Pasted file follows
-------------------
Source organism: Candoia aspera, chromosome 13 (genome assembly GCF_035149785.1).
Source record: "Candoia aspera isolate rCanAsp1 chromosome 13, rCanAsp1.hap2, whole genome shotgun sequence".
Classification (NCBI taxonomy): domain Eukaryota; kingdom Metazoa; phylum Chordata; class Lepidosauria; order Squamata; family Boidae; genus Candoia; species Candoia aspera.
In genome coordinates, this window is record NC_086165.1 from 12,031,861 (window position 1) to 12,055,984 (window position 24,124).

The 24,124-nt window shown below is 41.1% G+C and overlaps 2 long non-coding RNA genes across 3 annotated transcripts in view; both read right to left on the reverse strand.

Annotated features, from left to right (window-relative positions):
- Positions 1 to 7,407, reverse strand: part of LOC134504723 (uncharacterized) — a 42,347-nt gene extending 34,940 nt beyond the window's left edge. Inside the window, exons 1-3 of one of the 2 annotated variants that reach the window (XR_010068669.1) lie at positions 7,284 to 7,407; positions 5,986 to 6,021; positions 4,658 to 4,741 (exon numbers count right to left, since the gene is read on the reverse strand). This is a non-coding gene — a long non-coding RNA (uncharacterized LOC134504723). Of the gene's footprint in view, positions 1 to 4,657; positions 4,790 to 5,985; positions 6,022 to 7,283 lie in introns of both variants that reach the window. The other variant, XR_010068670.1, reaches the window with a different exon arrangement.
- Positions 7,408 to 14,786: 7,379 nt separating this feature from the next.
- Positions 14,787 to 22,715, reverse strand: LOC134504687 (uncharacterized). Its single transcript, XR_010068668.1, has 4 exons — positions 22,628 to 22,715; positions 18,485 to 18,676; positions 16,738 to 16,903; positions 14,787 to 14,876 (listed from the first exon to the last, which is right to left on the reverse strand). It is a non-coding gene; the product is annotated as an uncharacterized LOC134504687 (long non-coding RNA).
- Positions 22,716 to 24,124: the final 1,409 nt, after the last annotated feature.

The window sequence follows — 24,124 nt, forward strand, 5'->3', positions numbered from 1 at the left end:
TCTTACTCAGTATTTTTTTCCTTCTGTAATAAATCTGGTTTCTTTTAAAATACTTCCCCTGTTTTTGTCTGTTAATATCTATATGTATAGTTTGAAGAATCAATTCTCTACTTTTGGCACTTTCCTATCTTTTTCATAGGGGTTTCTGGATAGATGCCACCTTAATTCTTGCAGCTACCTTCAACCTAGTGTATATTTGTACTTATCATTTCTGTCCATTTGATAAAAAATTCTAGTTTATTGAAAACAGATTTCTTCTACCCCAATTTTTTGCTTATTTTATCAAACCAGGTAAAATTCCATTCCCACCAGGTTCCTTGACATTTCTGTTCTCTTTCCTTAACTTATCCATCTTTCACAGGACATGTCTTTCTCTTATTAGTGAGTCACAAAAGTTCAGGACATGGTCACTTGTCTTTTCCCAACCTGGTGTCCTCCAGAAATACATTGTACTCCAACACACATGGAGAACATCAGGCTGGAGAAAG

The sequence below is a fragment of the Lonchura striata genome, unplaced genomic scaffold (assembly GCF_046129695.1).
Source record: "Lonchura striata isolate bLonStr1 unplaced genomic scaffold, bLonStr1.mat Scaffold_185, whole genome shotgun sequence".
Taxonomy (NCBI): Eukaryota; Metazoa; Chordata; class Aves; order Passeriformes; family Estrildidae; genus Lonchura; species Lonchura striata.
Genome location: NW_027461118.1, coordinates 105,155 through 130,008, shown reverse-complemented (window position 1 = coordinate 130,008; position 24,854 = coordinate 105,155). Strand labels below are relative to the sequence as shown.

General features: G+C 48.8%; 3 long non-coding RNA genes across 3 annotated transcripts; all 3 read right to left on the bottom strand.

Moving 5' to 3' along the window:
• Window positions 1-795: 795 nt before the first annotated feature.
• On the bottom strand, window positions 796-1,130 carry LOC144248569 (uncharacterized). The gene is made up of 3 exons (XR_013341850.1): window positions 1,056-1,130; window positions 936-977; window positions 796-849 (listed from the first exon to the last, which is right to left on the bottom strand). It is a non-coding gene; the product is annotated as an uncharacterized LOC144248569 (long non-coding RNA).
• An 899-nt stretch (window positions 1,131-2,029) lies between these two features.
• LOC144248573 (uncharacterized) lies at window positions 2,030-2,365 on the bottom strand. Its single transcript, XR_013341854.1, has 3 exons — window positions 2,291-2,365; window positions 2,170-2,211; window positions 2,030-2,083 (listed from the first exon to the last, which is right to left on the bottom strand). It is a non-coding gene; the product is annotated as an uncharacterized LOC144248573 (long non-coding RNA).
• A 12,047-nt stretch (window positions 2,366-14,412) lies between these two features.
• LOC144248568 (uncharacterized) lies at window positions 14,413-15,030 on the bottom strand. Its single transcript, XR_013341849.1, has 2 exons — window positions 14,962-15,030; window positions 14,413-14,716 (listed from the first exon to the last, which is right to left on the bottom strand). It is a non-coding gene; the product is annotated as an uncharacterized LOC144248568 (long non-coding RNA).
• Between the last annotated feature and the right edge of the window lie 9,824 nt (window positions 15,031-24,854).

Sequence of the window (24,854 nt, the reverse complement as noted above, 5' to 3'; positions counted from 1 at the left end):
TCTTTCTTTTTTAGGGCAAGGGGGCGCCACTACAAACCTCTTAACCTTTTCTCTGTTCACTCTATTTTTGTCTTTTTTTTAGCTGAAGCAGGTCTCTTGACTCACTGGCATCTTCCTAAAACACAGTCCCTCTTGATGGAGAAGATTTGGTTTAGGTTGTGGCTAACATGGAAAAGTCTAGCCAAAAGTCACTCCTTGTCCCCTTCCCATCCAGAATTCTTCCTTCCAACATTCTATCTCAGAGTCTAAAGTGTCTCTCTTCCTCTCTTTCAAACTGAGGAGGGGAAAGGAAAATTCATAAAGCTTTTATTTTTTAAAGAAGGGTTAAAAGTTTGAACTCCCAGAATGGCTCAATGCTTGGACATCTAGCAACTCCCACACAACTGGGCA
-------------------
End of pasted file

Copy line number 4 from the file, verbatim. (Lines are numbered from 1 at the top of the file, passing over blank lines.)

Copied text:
In genome coordinates, this window is record NC_086165.1 from 12,031,861 (window position 1) to 12,055,984 (window position 24,124).